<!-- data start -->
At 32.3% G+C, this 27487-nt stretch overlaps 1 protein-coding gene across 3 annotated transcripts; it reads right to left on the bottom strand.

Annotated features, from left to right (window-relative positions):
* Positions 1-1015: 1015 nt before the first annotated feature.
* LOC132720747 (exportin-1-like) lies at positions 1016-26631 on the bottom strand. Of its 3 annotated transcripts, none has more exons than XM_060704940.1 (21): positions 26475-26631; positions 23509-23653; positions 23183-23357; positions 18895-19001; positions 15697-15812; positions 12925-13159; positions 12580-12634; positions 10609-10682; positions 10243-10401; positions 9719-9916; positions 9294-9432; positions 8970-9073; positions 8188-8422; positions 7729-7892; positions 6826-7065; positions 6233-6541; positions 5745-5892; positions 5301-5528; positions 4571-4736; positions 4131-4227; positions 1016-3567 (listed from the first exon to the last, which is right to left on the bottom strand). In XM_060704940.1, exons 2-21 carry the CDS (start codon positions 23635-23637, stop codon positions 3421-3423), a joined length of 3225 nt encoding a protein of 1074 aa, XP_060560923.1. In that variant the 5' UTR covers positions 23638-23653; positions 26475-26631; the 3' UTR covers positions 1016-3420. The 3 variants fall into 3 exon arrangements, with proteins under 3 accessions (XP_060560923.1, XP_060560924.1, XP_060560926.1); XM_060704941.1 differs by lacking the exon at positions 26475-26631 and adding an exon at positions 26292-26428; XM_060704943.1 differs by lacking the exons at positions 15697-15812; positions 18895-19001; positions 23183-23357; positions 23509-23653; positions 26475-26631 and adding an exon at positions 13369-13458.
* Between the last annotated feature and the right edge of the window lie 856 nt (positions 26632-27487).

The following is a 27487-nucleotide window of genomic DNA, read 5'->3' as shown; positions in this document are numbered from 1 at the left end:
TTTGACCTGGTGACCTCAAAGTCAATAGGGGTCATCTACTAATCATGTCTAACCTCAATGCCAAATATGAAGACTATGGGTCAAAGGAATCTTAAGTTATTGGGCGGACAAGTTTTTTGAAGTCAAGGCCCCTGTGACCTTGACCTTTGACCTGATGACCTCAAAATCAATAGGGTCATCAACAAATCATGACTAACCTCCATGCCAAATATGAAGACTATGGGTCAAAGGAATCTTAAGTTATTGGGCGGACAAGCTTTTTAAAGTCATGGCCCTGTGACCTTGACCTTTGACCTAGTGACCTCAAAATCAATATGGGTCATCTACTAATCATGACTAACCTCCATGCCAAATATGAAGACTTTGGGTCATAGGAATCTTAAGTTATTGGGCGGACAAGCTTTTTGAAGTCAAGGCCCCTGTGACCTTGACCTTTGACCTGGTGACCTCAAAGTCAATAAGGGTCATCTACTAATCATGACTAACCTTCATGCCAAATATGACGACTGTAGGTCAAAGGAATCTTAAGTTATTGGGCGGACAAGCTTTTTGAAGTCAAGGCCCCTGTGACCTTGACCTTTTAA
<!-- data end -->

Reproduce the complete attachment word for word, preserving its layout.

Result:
At 32.3% G+C, this 27487-nt stretch overlaps 1 protein-coding gene across 3 annotated transcripts; it reads right to left on the bottom strand.

Annotated features, from left to right (window-relative positions):
* Positions 1-1015: 1015 nt before the first annotated feature.
* LOC132720747 (exportin-1-like) lies at positions 1016-26631 on the bottom strand. Of its 3 annotated transcripts, none has more exons than XM_060704940.1 (21): positions 26475-26631; positions 23509-23653; positions 23183-23357; positions 18895-19001; positions 15697-15812; positions 12925-13159; positions 12580-12634; positions 10609-10682; positions 10243-10401; positions 9719-9916; positions 9294-9432; positions 8970-9073; positions 8188-8422; positions 7729-7892; positions 6826-7065; positions 6233-6541; positions 5745-5892; positions 5301-5528; positions 4571-4736; positions 4131-4227; positions 1016-3567 (listed from the first exon to the last, which is right to left on the bottom strand). In XM_060704940.1, exons 2-21 carry the CDS (start codon positions 23635-23637, stop codon positions 3421-3423), a joined length of 3225 nt encoding a protein of 1074 aa, XP_060560923.1. In that variant the 5' UTR covers positions 23638-23653; positions 26475-26631; the 3' UTR covers positions 1016-3420. The 3 variants fall into 3 exon arrangements, with proteins under 3 accessions (XP_060560923.1, XP_060560924.1, XP_060560926.1); XM_060704941.1 differs by lacking the exon at positions 26475-26631 and adding an exon at positions 26292-26428; XM_060704943.1 differs by lacking the exons at positions 15697-15812; positions 18895-19001; positions 23183-23357; positions 23509-23653; positions 26475-26631 and adding an exon at positions 13369-13458.
* Between the last annotated feature and the right edge of the window lie 856 nt (positions 26632-27487).

The following is a 27487-nucleotide window of genomic DNA, read 5'->3' as shown; positions in this document are numbered from 1 at the left end:
TTTGACCTGGTGACCTCAAAGTCAATAGGGGTCATCTACTAATCATGTCTAACCTCAATGCCAAATATGAAGACTATGGGTCAAAGGAATCTTAAGTTATTGGGCGGACAAGTTTTTTGAAGTCAAGGCCCCTGTGACCTTGACCTTTGACCTGATGACCTCAAAATCAATAGGGTCATCAACAAATCATGACTAACCTCCATGCCAAATATGAAGACTATGGGTCAAAGGAATCTTAAGTTATTGGGCGGACAAGCTTTTTAAAGTCATGGCCCTGTGACCTTGACCTTTGACCTAGTGACCTCAAAATCAATATGGGTCATCTACTAATCATGACTAACCTCCATGCCAAATATGAAGACTTTGGGTCATAGGAATCTTAAGTTATTGGGCGGACAAGCTTTTTGAAGTCAAGGCCCCTGTGACCTTGACCTTTGACCTGGTGACCTCAAAGTCAATAAGGGTCATCTACTAATCATGACTAACCTTCATGCCAAATATGACGACTGTAGGTCAAAGGAATCTTAAGTTATTGGGCGGACAAGCTTTTTGAAGTCAAGGCCCCTGTGACCTTGACCTTTTAA